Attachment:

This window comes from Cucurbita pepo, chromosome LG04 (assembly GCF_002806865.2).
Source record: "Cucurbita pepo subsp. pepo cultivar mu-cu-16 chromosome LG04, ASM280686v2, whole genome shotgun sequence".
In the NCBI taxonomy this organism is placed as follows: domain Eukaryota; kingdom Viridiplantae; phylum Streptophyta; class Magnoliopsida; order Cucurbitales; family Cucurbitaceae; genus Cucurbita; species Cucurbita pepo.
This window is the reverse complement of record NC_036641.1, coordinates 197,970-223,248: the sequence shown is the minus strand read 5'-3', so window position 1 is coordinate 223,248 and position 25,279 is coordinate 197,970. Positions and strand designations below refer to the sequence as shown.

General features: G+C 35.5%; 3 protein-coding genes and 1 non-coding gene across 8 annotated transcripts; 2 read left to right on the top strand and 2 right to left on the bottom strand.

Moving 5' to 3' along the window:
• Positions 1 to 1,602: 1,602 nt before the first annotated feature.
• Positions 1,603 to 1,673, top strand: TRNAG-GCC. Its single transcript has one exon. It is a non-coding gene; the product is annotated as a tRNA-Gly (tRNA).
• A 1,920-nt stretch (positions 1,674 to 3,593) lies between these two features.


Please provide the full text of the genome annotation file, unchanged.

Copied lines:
This window comes from Cucurbita pepo, chromosome LG04 (assembly GCF_002806865.2).
Source record: "Cucurbita pepo subsp. pepo cultivar mu-cu-16 chromosome LG04, ASM280686v2, whole genome shotgun sequence".
In the NCBI taxonomy this organism is placed as follows: domain Eukaryota; kingdom Viridiplantae; phylum Streptophyta; class Magnoliopsida; order Cucurbitales; family Cucurbitaceae; genus Cucurbita; species Cucurbita pepo.
This window is the reverse complement of record NC_036641.1, coordinates 197,970-223,248: the sequence shown is the minus strand read 5'-3', so window position 1 is coordinate 223,248 and position 25,279 is coordinate 197,970. Positions and strand designations below refer to the sequence as shown.

General features: G+C 35.5%; 3 protein-coding genes and 1 non-coding gene across 8 annotated transcripts; 2 read left to right on the top strand and 2 right to left on the bottom strand.

Moving 5' to 3' along the window:
• Positions 1 to 1,602: 1,602 nt before the first annotated feature.
• Positions 1,603 to 1,673, top strand: TRNAG-GCC. Its single transcript has one exon. It is a non-coding gene; the product is annotated as a tRNA-Gly (tRNA).
• A 1,920-nt stretch (positions 1,674 to 3,593) lies between these two features.